During this interactive project, students will break into teams to work on a hypothetical situation involving a new general counsel. students will create a compliance program and a crisis management program for a company, and then apply those programs to a crisis.


12. Team Presentations: Presenting the Compliance and Crisis Management Plan to Leadership

Teams will present their compliance and crisis management programs. Each presentation will be 10 minutes long. Following the presentation, faculty will provide evaluation and feedback. Each presentation will be graded.


Day 4

13. Creating Internal Investigation Protocols and Reporting to Stakeholders

This session outlines best practices for internal investigations. It will begin with a discussion of who might lead a given investigation, between outside counsel, in-house counsel, and other corporate departments (e.g. compliance, human resources). Next, faculty will address the steps to conducting an internal investigation, including obligations to notify and update the appropriate stakeholders. As an underlying consideration, this session will address the possibility of investigation-related materials being subject to discovery in future litigation.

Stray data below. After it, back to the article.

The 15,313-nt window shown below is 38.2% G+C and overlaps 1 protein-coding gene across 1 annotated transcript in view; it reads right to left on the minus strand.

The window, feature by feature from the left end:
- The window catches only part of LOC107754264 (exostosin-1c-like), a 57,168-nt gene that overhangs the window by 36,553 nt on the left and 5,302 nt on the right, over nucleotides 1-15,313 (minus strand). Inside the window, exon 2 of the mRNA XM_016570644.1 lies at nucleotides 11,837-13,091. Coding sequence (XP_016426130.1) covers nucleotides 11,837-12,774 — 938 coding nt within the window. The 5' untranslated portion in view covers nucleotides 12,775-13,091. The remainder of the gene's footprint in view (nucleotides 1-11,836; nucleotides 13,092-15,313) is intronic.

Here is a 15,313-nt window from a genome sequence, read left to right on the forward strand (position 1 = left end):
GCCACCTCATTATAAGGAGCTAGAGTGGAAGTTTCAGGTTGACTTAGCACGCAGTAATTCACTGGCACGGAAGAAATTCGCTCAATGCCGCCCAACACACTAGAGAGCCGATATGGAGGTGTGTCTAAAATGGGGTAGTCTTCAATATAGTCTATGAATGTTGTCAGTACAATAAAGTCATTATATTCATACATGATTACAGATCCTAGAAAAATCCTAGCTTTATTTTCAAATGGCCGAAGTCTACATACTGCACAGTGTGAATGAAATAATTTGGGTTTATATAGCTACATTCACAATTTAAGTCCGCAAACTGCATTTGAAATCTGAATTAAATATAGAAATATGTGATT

Students will learn how to:

  • Guard against the most common mistakes organizations make when investigating allegations of wrongdoing
  • Formulate investigation protocols that account for the risk of subsequent discovery
  • Approach issues related to cross-border investigations, including issues around data protection, witness interviews, and cultural and language differences


14. Managing Outside Counsel and Other Legal Service Providers

This session offers a customizable blueprint for selecting the legal service providers that best suit your organizational needs. Specific topics that will be covered include recognizing when it is time to outsource work, determining the scope of the project, and setting a budget that sticks. There will also be a discussion of using team-building skills to improve your relationships with legal service providers.

Students will learn how to:

  • Evaluate the legal and ethical implications of outsourcing work
  • Draft a request for proposals, including defining the project to avoid scope creep/li>
  • Develop outside counsel management guidelines/li>
  • Monitor progress and conduct after-action reviews to drive strong performance/li>


Case Study: Improving the Law Department Through Process and Technology


15. Review of Program Topics; Question and Answer Session


The ACC Credentialing Institute reserves the right to modify program content at its discretion.